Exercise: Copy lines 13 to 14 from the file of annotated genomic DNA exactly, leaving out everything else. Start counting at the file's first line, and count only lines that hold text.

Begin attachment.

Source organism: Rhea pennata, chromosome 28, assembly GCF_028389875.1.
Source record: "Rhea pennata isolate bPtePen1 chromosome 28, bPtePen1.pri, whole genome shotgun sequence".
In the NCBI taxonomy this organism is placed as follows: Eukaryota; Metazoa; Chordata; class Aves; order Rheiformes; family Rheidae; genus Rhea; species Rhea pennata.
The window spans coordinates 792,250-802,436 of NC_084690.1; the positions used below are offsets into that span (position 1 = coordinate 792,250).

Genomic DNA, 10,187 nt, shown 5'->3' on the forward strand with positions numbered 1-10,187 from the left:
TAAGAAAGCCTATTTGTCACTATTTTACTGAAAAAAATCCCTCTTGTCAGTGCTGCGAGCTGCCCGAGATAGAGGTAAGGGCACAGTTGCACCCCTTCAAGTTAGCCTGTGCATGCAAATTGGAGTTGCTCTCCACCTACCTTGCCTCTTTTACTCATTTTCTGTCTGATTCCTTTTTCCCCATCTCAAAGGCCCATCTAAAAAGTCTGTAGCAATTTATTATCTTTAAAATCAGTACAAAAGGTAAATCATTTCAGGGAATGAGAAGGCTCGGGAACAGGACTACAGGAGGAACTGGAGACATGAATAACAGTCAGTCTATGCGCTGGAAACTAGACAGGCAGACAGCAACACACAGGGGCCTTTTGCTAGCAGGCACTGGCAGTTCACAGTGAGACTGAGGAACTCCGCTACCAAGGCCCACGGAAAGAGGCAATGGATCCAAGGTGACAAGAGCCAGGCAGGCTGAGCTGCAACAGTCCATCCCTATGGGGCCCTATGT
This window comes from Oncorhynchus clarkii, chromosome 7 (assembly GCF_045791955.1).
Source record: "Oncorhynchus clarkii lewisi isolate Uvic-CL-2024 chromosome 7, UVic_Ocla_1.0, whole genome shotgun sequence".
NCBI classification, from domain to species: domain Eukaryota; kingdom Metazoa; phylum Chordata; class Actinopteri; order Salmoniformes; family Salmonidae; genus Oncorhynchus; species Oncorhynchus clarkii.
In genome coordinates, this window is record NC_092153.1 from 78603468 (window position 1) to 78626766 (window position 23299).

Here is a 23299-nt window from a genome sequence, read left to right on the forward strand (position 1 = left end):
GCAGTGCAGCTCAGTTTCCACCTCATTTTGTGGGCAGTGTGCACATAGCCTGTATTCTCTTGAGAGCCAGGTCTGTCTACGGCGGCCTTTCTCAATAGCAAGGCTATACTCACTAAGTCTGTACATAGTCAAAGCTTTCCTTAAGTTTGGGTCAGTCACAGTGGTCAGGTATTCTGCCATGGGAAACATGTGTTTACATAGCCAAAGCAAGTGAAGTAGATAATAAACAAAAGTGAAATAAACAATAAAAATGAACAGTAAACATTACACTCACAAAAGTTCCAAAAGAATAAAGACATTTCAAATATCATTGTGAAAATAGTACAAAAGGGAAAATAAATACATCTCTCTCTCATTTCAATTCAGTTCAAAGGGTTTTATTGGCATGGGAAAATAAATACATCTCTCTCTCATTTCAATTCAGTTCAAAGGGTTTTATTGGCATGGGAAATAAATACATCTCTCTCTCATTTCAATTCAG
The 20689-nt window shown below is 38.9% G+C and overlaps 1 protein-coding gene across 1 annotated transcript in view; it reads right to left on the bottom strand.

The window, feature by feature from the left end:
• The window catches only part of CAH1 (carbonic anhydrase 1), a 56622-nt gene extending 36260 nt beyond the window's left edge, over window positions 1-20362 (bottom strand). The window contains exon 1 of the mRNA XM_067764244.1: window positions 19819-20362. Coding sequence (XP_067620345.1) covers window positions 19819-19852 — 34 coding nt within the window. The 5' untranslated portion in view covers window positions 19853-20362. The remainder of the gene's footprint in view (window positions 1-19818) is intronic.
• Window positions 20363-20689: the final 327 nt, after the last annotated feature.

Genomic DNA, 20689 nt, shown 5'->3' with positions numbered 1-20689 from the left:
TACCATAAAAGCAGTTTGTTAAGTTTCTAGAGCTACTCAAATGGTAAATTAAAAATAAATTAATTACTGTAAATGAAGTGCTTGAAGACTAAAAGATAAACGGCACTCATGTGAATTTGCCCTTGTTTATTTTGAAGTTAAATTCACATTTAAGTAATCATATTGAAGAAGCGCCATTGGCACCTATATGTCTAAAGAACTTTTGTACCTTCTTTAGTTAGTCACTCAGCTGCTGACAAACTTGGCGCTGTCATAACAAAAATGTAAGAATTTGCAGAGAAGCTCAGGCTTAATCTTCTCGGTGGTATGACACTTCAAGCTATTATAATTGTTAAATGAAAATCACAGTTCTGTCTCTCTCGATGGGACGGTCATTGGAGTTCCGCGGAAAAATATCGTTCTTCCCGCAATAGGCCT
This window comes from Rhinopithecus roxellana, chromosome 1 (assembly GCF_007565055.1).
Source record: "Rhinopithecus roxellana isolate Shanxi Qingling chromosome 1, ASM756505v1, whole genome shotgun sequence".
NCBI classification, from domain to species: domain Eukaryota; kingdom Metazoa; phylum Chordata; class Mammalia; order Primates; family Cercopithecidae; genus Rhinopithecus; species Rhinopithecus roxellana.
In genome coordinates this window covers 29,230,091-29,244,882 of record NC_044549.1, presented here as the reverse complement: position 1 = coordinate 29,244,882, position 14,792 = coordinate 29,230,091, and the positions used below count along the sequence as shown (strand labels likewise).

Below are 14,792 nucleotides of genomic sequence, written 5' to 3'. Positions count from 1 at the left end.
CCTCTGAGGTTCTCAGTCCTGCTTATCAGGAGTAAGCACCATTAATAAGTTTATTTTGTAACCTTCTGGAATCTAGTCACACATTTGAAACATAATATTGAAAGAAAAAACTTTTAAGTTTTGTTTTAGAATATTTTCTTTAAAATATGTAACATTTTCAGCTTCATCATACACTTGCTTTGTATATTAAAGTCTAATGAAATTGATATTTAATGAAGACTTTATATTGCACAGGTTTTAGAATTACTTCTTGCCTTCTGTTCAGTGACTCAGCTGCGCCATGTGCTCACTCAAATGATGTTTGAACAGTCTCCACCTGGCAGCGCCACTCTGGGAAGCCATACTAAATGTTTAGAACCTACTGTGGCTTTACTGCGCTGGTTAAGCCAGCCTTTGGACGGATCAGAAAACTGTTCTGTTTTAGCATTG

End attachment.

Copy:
The 20689-nt window shown below is 38.9% G+C and overlaps 1 protein-coding gene across 1 annotated transcript in view; it reads right to left on the bottom strand.

The window, feature by feature from the left end: